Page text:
As residents try to get things back to normal after a tornado struck, officials in Worcester, Massachusetts, are discussing ways to warn them more effectively when the next storm hits.
Worcester Tree & Stump foreman Paul Rennie and his crew have been cleaning residental properties and city roads like Heywood Street all day Tuesday. The city hopes to have all the debris picked up by Wednesday or Thursday.
"Really, we were spared," said Rennie. "It could have been a lot worse."
The city doesn't know yet how much cleanup will cost, but they say it's unlikely they'll receive any state or federal funding. The EF-0 tornado caused damage to cars and some homes.
There are no reported injuries.
The severe weather lasted only a few minutes, but City Councilor Kate Toomey says some people didn't know it was coming.
"I was contacted by a number of people who said to me that they had no clue," she said.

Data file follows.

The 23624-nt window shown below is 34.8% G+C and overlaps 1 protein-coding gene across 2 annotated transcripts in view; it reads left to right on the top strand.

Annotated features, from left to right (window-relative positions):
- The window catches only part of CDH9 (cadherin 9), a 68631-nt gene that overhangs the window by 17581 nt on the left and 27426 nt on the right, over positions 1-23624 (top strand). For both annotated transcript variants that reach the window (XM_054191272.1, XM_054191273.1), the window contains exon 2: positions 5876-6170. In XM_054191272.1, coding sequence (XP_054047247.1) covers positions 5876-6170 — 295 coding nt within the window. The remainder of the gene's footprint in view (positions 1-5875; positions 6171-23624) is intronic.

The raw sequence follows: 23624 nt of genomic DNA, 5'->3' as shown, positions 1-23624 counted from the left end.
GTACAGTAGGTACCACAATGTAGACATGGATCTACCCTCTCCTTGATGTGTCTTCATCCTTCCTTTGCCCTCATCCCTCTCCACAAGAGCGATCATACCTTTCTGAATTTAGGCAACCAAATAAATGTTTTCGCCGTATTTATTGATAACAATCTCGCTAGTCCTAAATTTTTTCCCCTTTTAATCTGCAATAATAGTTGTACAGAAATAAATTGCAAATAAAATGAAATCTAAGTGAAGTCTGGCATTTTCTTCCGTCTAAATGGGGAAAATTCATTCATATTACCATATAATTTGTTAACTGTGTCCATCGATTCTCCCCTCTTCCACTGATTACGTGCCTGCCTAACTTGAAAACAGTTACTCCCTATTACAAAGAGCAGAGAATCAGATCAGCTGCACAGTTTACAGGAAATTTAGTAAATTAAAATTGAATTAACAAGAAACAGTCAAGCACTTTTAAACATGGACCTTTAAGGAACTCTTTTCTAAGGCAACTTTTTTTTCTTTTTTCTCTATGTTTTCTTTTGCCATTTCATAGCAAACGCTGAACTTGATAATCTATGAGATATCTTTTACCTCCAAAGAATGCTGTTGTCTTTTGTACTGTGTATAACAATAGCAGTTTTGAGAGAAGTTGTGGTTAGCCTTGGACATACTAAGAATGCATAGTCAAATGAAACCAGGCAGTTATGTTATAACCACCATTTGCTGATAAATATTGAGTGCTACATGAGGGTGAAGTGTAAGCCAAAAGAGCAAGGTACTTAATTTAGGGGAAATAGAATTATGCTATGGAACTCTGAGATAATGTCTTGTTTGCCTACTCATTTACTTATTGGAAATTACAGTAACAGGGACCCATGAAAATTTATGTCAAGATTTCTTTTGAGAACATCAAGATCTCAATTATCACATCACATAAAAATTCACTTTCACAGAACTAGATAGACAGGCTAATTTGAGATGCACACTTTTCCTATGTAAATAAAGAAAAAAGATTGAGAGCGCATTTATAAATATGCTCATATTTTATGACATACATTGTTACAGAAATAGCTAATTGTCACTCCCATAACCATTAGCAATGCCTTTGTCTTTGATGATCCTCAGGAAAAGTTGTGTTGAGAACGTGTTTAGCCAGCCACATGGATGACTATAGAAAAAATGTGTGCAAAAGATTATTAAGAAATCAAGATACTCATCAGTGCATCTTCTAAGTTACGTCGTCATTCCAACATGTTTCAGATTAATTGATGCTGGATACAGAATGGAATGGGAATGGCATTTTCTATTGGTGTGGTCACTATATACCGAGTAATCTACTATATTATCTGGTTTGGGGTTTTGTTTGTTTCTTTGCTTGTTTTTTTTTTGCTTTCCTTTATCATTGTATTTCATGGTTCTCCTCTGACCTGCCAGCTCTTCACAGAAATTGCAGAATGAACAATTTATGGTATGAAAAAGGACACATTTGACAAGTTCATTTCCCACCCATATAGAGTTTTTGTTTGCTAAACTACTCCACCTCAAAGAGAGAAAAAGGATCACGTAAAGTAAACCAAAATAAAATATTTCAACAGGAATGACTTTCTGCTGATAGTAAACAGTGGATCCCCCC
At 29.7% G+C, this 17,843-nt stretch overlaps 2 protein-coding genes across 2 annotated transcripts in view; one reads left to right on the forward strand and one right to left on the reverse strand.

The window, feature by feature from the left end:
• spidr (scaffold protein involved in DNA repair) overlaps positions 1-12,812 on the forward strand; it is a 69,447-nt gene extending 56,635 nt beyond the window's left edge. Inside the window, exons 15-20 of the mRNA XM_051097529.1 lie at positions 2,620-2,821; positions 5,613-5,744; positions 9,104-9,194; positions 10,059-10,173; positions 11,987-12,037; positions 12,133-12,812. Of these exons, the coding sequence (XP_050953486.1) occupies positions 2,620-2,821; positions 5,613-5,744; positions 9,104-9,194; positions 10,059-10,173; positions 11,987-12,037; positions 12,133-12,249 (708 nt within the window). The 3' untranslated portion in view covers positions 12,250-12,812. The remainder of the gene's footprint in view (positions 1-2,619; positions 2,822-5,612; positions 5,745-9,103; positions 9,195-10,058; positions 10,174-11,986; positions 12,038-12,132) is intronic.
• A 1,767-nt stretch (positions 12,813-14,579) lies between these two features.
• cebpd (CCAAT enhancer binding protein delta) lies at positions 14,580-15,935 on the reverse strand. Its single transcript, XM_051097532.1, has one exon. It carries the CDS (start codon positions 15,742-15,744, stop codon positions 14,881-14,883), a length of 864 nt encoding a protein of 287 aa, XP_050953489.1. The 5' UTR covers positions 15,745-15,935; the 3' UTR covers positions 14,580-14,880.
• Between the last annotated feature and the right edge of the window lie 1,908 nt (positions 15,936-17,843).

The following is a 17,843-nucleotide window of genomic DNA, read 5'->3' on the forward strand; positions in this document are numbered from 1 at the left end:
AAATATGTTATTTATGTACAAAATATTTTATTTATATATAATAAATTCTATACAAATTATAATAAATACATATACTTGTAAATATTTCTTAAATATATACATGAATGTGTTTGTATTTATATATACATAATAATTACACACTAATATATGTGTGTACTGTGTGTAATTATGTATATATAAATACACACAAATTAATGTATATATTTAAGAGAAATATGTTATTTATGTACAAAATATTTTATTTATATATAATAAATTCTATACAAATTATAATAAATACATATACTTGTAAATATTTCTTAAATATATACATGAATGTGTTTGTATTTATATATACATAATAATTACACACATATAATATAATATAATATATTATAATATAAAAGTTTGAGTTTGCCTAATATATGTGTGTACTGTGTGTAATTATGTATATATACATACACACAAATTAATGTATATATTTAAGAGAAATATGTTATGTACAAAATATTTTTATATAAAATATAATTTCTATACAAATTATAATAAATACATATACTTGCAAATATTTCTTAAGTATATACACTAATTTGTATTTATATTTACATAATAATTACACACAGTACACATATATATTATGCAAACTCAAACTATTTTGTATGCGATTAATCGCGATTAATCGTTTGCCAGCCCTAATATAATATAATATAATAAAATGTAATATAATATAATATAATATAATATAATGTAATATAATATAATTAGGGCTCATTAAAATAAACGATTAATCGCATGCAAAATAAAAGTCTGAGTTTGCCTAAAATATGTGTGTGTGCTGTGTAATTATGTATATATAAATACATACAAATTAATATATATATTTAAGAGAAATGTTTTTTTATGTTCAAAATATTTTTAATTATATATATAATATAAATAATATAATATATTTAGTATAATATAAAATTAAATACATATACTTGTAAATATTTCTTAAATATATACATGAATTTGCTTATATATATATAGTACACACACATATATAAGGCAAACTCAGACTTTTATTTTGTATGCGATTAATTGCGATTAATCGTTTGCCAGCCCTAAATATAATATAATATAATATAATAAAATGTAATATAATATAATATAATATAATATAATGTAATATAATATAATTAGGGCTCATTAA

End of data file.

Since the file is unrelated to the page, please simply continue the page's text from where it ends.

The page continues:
Toomey has filed an order to discuss the city's emergency notifications protocol. Through Worcester's emergency notification system, she says residents receive cell phone alerts and reverse 911 calls when severe weather strikes.
"I just want to take a look at the process and make sure that all of our bases our covered and that we're doing everything we possibly can to protect the citizens of Worcester," she said.
Toomey also wants to look at the possibility of using sirens.
On Heywood Street, Rennie warns people to be careful if they're removing debris from their yard. He says accidents can happen.
"Work safe," he said. "If anybody's out there doing tree work, homeowners, work safe. Be very careful."